Rishi Sunak was left isolated and humiliated at the dispatch box during Prime Ministers Questions (PMQs) on Wednesday, his backbenches and cabinet colleagues sitting silently glum as opposition leader Keir Starmer tore into him for cancelling a planned meeting with the Greek PM at the eleventh hour.
The reason for the cancellation of a meeting where immigration control, the Ukraine conflict, and trade were among the topics up for discussion, was the Elgin Marbles!
The Marbles are a collection of Ancient Greek sculptures, removed from Greece by Britain when we had an Empire, and we were able to pilfer such things without any fear of consequence.
In more recent times, the Greek people, not unreasonably, have asked for said marbles to be returned. For reasons beyond most folks’ comprehension, consecutive British governments have dug their heels in, refusing to acquiesce to this request. Sunak took such Umbridge at the suggestion that the recently re-elected Greek prime minister, Kyriakos Mitsotakis, would use their scheduled meeting to raise the issue in conversation that he petulantly pulled out of the tete-a-tete.
Rather than simply have a grown-up exchange of views on the marbles (I know this sounds mildly ridiculous), Rishi decided to pull the meeting altogether – missing an opportunity of discussing his biggest challenge of the moment, immigration control, with the leader of a country which the recently sacked Home Secretary Suella Braverman had praised for its work in this contentious policy area.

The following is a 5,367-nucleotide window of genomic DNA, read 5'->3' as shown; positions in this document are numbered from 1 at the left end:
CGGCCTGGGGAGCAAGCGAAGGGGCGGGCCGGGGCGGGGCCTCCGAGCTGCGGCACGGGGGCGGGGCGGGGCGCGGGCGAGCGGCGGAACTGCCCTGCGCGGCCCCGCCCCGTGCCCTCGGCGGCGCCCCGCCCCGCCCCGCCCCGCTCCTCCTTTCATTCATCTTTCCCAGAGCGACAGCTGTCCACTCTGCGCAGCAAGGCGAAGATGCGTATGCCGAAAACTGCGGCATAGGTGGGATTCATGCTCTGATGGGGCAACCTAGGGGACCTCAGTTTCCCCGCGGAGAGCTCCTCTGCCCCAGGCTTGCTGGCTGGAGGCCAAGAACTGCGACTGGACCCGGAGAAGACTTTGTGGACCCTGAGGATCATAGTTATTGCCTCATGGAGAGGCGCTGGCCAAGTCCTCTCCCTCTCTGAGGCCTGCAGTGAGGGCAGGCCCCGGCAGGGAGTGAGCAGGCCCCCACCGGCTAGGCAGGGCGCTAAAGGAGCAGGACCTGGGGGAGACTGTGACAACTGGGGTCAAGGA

Worse still for Sunak was the fact that Keir Stamer did meet Mr Mitstakis, discussing all of those issues Sunak ought to have been talking about – and simply promised to consider ‘lending’ the marbles back to Greece for an exhibition should Labour win the next election.
This whole episode may not matter much to Joe and Joanne when they’re discussing how they are going to afford Johnny and Jenny’s Christmas gifts this year. However, the optics for Rishi Sunak couldn’t be any worse.
A man who claimed he was going to bring professionalism back into Number 10 following the chaos and shambles of Johnson and Truss has made himself look petty, silly, and amateurish.
He has caused an unholy diplomatic row with a country which has been a close ally for decades.
And, in contrast, Starmer, in meeting a European head of state, looks more prime ministerial than the PM.
The optics for Sunak are awful. His parliamentary colleagues know it. His Cabinet colleagues know it. And Labour, from their baiting and buoyancy at PMQs, certainly know it.
Sunak may wish to think again the next time he feels it is a good idea to try and create a ‘culture war’, which was obviously his objective when he made the daft decision to snub the Greek PM. As Starmer teased on Wednesday in the Commons – everything the PM does at the moment turns to……rubbish. Sunak appears to have the exact opposite of the Midas touch.